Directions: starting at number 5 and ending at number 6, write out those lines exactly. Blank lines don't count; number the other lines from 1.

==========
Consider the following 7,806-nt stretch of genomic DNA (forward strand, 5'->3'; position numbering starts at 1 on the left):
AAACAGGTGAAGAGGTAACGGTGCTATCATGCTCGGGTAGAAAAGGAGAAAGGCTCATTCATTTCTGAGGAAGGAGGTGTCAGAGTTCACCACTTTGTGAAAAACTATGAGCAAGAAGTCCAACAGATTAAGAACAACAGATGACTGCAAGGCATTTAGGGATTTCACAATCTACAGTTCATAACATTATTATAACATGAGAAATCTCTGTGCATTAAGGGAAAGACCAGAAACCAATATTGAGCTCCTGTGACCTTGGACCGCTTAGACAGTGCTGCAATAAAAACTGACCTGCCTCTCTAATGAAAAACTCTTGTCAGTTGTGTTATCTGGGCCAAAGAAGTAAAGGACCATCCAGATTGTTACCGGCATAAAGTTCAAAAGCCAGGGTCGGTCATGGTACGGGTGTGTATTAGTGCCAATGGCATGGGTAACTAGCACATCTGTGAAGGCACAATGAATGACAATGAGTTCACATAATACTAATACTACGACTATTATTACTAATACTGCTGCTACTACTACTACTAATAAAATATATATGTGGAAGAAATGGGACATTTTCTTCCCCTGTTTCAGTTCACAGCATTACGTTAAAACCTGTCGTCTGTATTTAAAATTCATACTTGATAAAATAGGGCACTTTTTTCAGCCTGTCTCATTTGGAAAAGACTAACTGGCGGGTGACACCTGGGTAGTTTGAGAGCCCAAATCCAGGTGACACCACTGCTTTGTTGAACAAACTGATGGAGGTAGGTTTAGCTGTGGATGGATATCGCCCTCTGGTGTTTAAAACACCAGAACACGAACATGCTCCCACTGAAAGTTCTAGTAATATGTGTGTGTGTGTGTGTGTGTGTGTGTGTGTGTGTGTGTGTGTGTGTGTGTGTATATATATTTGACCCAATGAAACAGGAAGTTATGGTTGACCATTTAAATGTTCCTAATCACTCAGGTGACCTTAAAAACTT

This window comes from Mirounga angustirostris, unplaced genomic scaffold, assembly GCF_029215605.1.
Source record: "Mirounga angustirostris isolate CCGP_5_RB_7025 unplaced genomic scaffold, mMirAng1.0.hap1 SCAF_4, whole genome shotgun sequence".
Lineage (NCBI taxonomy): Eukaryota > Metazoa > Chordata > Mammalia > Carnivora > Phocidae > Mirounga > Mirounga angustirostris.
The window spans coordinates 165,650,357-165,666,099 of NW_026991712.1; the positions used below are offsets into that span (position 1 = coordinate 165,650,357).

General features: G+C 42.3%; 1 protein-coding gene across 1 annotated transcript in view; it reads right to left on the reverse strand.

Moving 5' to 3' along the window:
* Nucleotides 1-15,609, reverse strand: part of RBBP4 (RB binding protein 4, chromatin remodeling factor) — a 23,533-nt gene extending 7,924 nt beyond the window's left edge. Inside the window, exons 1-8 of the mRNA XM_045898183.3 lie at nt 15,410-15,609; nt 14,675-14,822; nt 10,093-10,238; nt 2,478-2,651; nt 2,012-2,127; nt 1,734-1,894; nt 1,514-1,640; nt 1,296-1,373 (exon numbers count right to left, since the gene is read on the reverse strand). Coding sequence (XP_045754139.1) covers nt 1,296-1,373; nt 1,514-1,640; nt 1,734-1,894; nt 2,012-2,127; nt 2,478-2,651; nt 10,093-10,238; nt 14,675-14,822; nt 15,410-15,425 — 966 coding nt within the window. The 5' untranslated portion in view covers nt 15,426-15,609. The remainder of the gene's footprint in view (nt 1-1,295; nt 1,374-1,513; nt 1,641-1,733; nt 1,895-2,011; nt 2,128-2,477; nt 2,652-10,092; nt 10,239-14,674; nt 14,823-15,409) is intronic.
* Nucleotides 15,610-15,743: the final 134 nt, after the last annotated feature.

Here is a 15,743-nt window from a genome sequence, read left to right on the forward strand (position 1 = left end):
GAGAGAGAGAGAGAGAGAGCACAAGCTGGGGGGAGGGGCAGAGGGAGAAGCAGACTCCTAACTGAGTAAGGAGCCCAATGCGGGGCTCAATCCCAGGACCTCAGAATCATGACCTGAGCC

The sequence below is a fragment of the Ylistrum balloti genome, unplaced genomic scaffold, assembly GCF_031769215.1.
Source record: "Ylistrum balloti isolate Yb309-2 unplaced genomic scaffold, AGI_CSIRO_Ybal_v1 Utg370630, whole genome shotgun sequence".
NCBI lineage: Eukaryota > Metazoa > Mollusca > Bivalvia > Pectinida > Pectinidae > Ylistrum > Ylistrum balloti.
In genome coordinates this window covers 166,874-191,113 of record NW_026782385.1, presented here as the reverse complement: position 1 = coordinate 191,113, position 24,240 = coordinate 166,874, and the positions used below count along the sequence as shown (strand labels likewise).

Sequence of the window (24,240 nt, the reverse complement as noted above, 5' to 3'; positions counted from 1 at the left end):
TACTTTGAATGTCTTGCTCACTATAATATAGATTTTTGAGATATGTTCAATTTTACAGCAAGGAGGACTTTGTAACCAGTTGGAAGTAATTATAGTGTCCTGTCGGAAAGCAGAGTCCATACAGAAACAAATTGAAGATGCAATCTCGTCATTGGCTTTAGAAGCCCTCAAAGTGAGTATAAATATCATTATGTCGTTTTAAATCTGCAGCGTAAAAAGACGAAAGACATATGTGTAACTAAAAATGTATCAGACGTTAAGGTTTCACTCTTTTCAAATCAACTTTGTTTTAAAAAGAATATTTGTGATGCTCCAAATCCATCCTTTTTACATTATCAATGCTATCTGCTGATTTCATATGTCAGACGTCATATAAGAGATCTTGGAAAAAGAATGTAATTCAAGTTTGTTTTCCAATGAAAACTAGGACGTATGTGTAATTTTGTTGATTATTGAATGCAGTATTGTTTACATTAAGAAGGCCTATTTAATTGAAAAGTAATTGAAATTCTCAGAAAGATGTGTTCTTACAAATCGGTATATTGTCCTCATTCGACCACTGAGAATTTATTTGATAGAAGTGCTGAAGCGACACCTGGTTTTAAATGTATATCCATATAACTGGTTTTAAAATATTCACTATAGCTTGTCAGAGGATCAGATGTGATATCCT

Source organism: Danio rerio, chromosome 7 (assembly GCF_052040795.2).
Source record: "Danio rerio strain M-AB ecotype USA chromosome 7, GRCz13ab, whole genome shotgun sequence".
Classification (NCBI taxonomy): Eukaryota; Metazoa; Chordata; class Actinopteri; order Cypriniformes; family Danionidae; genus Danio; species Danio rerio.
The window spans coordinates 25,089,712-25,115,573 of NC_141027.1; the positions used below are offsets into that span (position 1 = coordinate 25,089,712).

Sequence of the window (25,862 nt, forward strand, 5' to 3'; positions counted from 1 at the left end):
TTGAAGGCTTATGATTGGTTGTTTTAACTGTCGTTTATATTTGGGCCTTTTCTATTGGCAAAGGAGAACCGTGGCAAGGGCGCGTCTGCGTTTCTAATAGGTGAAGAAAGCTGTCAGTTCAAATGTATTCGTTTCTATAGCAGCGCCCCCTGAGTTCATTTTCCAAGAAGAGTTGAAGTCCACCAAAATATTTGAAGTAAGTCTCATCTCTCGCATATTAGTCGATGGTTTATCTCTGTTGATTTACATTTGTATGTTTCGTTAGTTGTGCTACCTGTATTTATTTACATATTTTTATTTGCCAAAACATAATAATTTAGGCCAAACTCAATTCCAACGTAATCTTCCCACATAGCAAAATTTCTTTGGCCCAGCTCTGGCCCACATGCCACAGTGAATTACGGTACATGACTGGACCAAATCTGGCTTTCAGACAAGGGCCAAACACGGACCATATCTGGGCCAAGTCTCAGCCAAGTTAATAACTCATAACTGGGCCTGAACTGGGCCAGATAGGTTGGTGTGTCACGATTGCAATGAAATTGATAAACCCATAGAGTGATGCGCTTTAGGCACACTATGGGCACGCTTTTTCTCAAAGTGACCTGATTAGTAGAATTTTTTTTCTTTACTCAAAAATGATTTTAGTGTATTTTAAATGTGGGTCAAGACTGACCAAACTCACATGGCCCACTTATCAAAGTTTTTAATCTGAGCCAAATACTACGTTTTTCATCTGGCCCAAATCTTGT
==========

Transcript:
Lineage (NCBI taxonomy): Eukaryota > Metazoa > Chordata > Mammalia > Carnivora > Phocidae > Mirounga > Mirounga angustirostris.
The window spans coordinates 165,650,357-165,666,099 of NW_026991712.1; the positions used below are offsets into that span (position 1 = coordinate 165,650,357).